DURING WWII THE PHONETIC ALPHABET WAS: ABLE, BAKER, CHARLIE, DOG, EASY, FOX, GEORGE, HOW, ITEM, JIG, KING, LOVE, MIKE, NAN, OBOE, PETER, QUEEN, ROGER, SUGAR, TARE, UNCLE, VICTOR, WILLIAM, X-RAY, YOKE, ZEBRA

 Roger that is  usually used in radio transmissions such as military communications, meaning “I understand” or “I hear you.” Synonymous with “I copy that.” Often just “Roger”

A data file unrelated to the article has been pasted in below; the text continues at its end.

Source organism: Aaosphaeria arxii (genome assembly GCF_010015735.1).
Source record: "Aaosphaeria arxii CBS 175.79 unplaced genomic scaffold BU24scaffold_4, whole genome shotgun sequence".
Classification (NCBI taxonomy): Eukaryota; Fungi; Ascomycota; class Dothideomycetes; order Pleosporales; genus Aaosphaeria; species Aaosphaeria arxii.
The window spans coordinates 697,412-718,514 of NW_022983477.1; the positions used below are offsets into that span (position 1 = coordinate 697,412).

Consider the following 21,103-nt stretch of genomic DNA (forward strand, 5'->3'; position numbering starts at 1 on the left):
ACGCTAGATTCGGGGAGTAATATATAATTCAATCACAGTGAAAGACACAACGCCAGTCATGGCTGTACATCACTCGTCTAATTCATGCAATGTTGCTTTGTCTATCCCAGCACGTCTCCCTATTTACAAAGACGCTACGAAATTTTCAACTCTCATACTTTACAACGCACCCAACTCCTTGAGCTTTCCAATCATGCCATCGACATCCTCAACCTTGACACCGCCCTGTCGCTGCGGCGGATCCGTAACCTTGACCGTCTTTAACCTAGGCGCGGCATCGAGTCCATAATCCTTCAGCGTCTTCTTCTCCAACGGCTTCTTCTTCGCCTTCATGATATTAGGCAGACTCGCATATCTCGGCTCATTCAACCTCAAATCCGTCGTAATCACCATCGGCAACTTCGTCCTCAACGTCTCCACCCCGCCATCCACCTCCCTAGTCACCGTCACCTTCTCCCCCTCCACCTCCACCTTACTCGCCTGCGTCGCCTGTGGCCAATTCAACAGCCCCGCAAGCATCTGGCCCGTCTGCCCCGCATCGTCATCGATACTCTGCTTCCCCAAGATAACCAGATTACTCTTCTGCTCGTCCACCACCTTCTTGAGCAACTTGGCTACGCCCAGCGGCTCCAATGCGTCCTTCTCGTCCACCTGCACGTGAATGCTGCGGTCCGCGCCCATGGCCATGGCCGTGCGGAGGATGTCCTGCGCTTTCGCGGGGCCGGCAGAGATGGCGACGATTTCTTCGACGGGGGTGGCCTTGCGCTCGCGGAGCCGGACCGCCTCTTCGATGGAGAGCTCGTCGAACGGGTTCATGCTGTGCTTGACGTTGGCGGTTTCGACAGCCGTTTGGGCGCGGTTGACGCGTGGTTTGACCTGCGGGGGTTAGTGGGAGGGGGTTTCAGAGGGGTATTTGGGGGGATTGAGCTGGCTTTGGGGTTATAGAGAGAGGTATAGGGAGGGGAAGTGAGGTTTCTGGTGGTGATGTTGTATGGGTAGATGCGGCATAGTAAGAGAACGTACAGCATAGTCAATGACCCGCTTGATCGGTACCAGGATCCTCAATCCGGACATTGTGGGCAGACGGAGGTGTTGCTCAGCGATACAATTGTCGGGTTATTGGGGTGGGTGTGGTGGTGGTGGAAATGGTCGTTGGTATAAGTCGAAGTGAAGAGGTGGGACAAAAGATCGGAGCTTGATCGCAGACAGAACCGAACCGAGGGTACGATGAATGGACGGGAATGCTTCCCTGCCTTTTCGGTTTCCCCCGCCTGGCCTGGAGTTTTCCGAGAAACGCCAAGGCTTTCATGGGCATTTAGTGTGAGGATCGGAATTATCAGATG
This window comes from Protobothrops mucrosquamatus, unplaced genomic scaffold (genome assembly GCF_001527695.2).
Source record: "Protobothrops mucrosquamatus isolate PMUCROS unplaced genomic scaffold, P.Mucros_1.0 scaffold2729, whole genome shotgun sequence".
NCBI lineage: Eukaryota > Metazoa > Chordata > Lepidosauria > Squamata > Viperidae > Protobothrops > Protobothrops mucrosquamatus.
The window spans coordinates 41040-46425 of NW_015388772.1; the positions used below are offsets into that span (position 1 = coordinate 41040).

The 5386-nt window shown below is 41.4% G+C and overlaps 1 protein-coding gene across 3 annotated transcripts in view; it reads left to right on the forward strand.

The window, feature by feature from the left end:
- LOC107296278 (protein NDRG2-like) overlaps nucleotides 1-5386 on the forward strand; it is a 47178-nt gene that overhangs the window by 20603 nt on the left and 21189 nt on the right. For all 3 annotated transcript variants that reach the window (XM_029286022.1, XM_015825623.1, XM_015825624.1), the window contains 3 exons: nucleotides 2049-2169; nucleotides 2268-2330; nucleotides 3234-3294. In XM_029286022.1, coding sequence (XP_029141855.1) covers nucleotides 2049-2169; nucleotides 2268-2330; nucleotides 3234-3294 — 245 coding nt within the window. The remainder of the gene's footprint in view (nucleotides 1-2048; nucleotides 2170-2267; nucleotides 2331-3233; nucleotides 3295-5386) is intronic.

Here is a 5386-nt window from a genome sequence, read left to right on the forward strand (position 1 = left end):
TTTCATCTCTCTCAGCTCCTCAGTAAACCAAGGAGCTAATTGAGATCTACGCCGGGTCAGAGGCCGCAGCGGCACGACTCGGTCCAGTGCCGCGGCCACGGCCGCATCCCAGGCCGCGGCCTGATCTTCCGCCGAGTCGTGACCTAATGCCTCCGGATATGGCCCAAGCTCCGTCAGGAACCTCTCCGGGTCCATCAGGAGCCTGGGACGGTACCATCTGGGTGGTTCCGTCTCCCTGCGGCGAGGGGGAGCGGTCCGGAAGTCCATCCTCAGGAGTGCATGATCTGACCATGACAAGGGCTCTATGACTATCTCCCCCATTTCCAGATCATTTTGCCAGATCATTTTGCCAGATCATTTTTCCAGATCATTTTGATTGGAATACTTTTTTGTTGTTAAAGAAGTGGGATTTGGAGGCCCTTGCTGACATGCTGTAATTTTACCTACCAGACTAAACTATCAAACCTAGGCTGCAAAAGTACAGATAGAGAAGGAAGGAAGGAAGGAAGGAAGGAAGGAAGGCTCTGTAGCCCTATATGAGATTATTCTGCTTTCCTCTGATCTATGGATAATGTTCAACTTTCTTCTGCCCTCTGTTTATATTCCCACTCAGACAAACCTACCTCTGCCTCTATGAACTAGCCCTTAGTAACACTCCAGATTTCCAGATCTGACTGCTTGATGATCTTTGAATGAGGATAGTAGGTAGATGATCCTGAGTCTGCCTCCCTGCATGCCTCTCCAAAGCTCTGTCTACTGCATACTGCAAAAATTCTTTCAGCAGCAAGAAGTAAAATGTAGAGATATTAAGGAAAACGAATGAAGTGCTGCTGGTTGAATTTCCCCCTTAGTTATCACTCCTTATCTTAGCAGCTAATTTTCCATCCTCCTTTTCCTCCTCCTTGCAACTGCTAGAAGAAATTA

“Roger” comes from the phonetic alphabet used by military and aviation personnel during WWII, when the use of two-way radios became a main form of communication and operators need crystal clear ways to spell things out with no room for misinterpretation. You may be familiar with the current NATO version of the phonetic alphabet (Alpha, Bravo, Charlie), where the the word for “R” is Romeo, but before that standard was adopted in 1957, the words were a bit different, and the word for “R” was “Roger.”